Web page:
Russia closely watching US-Turkish security zone talks for Syria, says FM

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MOSCOW, RUSSIA - AUGUST 24: Turkish Foreign Minister Mevlut Cavusoglu (L) and Russian Foreign Minister Sergey Lavrov (R) hold joint press conference after their meeting in Moscow, Russia on August 24, 2018. AFP PHOTO

Russia is keeping a close eye on the talks between the United States and Turkey on a security zone in northeastern Syria, Russian Foreign Minister Sergey Lavrov said on Monday after talks with his visiting Iranian counterpart, Mohammad Javad Zarif, the TASS news agency reported.

“We are keeping a close eye on the talks between the United States and Turkey on security at the Syrian-Turkish border. Turkish President Recep Tayyip Erdoğan, who visited Russia last week and had talks with President Vladimir Putin, informed in detail about these talks, about the problems that so far defy resolution,” he said.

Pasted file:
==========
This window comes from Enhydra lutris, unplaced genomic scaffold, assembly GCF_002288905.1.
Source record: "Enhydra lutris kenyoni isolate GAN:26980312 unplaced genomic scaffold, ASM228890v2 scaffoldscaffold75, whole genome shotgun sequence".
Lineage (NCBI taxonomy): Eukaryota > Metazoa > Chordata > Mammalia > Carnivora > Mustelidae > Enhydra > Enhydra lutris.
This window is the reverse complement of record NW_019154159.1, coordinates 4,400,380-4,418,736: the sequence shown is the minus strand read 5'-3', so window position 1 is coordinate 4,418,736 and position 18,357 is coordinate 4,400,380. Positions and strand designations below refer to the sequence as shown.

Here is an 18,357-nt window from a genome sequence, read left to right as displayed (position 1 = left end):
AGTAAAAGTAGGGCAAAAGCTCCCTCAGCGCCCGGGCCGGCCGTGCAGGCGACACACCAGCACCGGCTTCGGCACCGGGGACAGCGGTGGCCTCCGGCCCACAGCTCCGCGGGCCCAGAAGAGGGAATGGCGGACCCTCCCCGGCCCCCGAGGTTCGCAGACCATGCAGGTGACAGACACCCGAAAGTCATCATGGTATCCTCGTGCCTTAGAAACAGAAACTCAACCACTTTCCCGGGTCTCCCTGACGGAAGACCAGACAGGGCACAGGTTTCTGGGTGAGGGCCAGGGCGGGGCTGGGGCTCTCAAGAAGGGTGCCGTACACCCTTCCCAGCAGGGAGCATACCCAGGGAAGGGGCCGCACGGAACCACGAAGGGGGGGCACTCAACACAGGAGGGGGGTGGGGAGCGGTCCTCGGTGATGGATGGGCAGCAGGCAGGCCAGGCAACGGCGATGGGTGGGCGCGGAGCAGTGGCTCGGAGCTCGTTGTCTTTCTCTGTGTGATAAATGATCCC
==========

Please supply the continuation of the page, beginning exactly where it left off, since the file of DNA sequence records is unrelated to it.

Russia recognizes the necessity of solutions that “would not make another serious regional problem out of the Kurdish issue,” Lavrov noted. “We want all the decisions taken in the context of the US-Turkey talks to respect the interests of Arab tribes that have been traditionally living on the territories that are now scene of development on the Euphrates’ east bank.”

According to the top Russian diplomat, Moscow would support only those solutions in Syria’s northeast that respect that country’s sovereignty. “We will support only those solutions that fully respect Syria’s sovereignty and territorial integrity,” he stressed.

The Turkish and US military agreed on Aug. 7 to set up a joint operations center in Turkey. The first US military group arrived in the Turkish town of Urfa (Şanlıurfa), located some 50 kilometers from the Syrian border, on Aug. 12. The center has been established by the two countries in order to fulfill a plan of creating a buffer zone in northern Syria to accommodate Syrian refugees returning from Turkey, which sees that zone as a “safety belt” along its border. Ankara insists on exercising control over the would-be zone.

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